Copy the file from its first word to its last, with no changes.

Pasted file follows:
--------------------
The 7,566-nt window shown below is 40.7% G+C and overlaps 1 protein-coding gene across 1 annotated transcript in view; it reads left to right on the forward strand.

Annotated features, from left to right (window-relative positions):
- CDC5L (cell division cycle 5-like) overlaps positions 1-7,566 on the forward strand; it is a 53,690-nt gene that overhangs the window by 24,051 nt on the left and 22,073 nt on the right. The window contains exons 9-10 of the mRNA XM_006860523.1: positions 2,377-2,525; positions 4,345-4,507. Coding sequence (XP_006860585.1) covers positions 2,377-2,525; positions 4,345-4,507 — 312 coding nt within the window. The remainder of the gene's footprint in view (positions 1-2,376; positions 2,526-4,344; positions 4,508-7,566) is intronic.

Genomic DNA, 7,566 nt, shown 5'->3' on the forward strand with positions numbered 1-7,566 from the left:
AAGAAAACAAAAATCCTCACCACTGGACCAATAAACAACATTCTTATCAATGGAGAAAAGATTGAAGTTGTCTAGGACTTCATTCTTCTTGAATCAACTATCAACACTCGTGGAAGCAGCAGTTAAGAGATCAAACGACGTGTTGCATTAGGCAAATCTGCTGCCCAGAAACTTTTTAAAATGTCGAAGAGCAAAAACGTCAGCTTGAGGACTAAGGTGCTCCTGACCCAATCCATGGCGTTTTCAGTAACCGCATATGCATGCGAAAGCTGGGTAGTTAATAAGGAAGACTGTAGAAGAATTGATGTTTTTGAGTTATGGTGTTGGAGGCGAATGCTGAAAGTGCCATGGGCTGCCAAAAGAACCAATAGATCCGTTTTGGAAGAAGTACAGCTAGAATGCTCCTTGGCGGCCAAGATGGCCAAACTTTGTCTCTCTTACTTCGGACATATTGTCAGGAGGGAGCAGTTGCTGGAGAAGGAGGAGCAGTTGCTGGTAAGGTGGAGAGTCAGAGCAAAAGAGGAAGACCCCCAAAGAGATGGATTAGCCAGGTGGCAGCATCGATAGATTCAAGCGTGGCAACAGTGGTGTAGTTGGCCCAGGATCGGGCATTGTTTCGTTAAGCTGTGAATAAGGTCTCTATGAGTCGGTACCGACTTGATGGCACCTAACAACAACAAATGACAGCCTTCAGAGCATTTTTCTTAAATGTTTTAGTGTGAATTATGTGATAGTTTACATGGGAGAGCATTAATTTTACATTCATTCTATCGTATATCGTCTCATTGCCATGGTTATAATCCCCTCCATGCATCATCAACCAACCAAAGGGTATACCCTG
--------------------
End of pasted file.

The 7,566-nt window shown below is 40.7% G+C and overlaps 1 protein-coding gene across 1 annotated transcript in view; it reads left to right on the forward strand.

Annotated features, from left to right (window-relative positions):
- CDC5L (cell division cycle 5-like) overlaps positions 1-7,566 on the forward strand; it is a 53,690-nt gene that overhangs the window by 24,051 nt on the left and 22,073 nt on the right. The window contains exons 9-10 of the mRNA XM_006860523.1: positions 2,377-2,525; positions 4,345-4,507. Coding sequence (XP_006860585.1) covers positions 2,377-2,525; positions 4,345-4,507 — 312 coding nt within the window. The remainder of the gene's footprint in view (positions 1-2,376; positions 2,526-4,344; positions 4,508-7,566) is intronic.

Genomic DNA, 7,566 nt, shown 5'->3' on the forward strand with positions numbered 1-7,566 from the left:
AAGAAAACAAAAATCCTCACCACTGGACCAATAAACAACATTCTTATCAATGGAGAAAAGATTGAAGTTGTCTAGGACTTCATTCTTCTTGAATCAACTATCAACACTCGTGGAAGCAGCAGTTAAGAGATCAAACGACGTGTTGCATTAGGCAAATCTGCTGCCCAGAAACTTTTTAAAATGTCGAAGAGCAAAAACGTCAGCTTGAGGACTAAGGTGCTCCTGACCCAATCCATGGCGTTTTCAGTAACCGCATATGCATGCGAAAGCTGGGTAGTTAATAAGGAAGACTGTAGAAGAATTGATGTTTTTGAGTTATGGTGTTGGAGGCGAATGCTGAAAGTGCCATGGGCTGCCAAAAGAACCAATAGATCCGTTTTGGAAGAAGTACAGCTAGAATGCTCCTTGGCGGCCAAGATGGCCAAACTTTGTCTCTCTTACTTCGGACATATTGTCAGGAGGGAGCAGTTGCTGGAGAAGGAGGAGCAGTTGCTGGTAAGGTGGAGAGTCAGAGCAAAAGAGGAAGACCCCCAAAGAGATGGATTAGCCAGGTGGCAGCATCGATAGATTCAAGCGTGGCAACAGTGGTGTAGTTGGCCCAGGATCGGGCATTGTTTCGTTAAGCTGTGAATAAGGTCTCTATGAGTCGGTACCGACTTGATGGCACCTAACAACAACAAATGACAGCCTTCAGAGCATTTTTCTTAAATGTTTTAGTGTGAATTATGTGATAGTTTACATGGGAGAGCATTAATTTTACATTCATTCTATCGTATATCGTCTCATTGCCATGGTTATAATCCCCTCCATGCATCATCAACCAACCAAAGGGTATACCCTG